Money Exchange in Germany- It’s as Easy as Your ATM at Home

It’s travel season, so I’m getting a lot of questions about money exchange in Germany. Cash is still king in Germany! Around 80% of all transactions happen with CASH,  so you will need to get used to walking around with bills. Changing money used to be a hassle… long lines at money changers who charged high fees! I’m happy to report that getting Euros, the currency used in Germany, is a lot easier today than it was years ago. And, in my mind, much more secure. In the past few years I’ve traveled to Germany a few times, and I’ve never had trouble getting Euros. Here is the easiest way to handle getting money in Germany.


What currency is used in Germany?

currency used germany

Let’s start out with the basics. Germany, like much of Europe, has used the Euro since 2002. (Still have some old Deutsche Marks that someone tucked away in a drawer from years ago? Don’t fret, you can take those to a bank to exchange them for Euros.) The Euro comes in fairly standard bill denominations of 200€, 100€ , 50€, 20€ and 5€ (you might see a 500€, but they are being phased out). The bills are all different sizes, and are rather pretty.  Unlike in the US, there are no 1€ bills… instead you will get a coin (2 toned). They also have 2€ coins. The small change is called Eurocents… and you will see 1c, 2c, 5c, 20c (no quarters!!) and 50C. The numbers are CLEARLY marked on them. Use them on small purchases like Eis, or be prepared to come home with a pocket full of Kleingeld (small money).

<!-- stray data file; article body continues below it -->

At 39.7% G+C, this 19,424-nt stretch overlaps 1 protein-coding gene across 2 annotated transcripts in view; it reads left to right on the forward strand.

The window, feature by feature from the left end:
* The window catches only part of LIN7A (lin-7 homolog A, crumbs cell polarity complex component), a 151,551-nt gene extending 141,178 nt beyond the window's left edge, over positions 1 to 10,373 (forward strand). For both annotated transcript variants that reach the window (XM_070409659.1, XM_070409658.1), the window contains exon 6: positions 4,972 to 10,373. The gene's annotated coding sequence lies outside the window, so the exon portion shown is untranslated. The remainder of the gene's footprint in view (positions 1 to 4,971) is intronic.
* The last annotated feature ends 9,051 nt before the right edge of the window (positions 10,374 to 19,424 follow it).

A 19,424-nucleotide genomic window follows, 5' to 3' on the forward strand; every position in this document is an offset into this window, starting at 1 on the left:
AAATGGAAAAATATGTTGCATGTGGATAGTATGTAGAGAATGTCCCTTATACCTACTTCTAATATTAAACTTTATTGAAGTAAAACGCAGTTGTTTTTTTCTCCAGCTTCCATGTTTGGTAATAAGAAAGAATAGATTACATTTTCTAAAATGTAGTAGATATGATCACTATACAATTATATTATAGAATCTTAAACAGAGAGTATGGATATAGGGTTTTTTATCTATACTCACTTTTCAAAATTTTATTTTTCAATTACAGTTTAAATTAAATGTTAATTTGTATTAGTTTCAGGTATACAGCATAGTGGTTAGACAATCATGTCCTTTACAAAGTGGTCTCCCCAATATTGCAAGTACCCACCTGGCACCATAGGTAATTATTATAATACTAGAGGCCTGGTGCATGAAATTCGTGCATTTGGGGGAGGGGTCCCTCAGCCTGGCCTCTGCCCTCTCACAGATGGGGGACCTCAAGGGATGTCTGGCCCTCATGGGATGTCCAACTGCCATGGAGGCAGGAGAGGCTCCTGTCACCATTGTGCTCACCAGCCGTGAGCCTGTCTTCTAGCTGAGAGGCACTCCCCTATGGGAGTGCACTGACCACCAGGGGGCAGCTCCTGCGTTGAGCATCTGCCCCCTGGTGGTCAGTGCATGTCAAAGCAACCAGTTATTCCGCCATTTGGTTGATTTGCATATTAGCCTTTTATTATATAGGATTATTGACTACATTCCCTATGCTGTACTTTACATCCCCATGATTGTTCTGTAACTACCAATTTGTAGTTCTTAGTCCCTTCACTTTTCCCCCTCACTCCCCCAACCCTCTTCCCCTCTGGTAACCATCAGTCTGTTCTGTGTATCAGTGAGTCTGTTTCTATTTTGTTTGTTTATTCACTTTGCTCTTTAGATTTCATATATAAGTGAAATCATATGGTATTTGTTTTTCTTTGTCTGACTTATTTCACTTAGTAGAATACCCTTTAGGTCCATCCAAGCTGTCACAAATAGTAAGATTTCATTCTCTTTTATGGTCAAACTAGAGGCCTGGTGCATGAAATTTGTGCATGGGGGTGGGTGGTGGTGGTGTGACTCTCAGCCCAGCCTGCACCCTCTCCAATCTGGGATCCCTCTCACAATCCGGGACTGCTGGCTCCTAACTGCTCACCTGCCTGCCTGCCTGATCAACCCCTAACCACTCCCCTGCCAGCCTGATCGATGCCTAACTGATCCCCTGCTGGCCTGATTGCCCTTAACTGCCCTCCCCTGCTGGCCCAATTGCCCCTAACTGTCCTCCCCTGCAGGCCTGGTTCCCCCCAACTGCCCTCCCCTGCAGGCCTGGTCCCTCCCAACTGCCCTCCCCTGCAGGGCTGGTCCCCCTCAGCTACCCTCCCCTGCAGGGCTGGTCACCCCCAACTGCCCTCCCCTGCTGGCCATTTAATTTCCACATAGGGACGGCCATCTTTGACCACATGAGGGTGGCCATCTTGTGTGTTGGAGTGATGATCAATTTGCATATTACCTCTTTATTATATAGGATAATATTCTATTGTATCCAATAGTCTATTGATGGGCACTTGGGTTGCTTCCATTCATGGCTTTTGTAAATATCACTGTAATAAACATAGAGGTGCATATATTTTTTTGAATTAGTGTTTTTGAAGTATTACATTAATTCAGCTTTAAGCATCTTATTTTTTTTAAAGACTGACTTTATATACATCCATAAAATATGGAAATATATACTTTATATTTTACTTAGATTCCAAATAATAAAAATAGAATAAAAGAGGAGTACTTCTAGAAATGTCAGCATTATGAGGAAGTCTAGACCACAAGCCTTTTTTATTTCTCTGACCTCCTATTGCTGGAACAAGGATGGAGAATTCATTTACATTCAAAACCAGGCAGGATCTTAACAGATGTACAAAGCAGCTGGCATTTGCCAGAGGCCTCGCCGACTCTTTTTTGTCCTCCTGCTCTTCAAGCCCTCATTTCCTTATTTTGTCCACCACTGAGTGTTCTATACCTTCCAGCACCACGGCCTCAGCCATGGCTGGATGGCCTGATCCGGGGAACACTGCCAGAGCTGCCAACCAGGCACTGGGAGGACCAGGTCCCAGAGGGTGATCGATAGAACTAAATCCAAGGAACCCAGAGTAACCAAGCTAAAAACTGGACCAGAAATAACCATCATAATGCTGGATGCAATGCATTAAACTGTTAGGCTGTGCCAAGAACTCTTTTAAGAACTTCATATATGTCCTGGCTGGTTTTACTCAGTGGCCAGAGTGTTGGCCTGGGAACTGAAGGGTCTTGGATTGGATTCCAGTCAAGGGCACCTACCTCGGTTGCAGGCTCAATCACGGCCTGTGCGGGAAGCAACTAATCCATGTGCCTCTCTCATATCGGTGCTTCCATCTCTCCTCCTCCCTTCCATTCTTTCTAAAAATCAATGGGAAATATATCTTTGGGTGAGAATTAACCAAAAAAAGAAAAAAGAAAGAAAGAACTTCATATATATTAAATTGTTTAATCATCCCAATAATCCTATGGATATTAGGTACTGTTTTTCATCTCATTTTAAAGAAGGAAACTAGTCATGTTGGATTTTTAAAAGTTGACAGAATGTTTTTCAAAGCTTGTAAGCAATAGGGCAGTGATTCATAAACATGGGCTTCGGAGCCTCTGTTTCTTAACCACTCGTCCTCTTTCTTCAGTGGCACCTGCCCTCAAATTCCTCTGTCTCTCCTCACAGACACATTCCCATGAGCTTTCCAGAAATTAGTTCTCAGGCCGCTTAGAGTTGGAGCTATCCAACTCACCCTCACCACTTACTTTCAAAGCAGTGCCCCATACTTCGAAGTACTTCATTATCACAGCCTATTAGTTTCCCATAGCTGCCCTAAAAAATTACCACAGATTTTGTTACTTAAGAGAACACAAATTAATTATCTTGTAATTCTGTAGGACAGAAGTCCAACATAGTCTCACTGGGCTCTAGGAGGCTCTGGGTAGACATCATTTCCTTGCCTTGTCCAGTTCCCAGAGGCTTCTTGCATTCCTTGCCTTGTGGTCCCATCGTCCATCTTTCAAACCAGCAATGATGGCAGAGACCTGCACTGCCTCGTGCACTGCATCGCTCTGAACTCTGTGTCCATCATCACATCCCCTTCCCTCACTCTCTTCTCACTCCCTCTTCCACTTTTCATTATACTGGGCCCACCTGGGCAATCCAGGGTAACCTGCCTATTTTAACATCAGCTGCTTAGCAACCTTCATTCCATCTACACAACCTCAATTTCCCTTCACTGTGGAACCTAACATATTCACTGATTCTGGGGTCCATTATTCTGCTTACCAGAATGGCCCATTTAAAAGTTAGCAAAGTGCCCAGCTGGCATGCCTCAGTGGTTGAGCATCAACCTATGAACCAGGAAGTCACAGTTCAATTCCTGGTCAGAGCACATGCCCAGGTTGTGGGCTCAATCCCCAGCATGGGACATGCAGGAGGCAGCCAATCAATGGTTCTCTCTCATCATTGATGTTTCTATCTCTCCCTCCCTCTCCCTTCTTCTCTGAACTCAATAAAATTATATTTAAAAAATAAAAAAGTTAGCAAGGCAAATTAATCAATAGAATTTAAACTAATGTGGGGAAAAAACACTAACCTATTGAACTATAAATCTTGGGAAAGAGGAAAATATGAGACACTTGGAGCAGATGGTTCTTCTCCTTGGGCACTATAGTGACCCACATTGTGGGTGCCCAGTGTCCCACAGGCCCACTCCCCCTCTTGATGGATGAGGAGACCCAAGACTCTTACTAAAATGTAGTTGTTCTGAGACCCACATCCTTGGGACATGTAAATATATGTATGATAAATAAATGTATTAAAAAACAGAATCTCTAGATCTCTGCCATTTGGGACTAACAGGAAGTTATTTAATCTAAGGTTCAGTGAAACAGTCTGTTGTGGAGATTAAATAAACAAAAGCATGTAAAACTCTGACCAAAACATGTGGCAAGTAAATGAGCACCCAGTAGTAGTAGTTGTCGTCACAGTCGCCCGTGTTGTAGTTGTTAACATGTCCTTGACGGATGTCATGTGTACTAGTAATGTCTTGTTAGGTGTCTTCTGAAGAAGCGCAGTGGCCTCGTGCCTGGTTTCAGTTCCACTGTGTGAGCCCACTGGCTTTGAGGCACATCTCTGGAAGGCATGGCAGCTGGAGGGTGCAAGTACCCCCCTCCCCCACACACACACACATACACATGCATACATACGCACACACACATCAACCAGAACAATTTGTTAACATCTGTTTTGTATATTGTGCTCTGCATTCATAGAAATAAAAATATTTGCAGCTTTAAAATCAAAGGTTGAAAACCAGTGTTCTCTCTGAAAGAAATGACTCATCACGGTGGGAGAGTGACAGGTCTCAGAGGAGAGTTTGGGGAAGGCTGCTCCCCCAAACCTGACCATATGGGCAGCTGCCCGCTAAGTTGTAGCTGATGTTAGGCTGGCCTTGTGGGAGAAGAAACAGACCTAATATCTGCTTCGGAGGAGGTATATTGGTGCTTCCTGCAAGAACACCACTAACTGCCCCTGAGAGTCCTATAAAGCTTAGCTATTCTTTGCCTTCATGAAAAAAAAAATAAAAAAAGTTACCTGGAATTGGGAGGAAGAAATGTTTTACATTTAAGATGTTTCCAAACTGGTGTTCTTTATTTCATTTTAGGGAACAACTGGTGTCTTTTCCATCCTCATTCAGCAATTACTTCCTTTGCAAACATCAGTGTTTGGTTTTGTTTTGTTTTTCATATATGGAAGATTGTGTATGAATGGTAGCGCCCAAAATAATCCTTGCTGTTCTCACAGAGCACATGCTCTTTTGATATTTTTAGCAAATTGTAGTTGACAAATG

Money Exchange in Germany

The best way to get Euros in Germany is through an ATM machine, known as a Geldautomat. They are EVERYWHERE. Look at banks, shopping centers, train stations, post offices, hotel lobbies, and of course, the airport. Language will not be a problem, because you can select English at all of them. There might be a few dollar charge to access your money, but it is still MUCH less than the percentage charged by the professional Money Exchanges.

The only drawback to ATM machines is the daily limit. If you are worried that you might need more than the standard amount that your bank allows every day, contact your bank to see if you can get the limit raised.

If you are new to ATMs… practice at home. And please don’t forget your PIN code!

money exchange in germany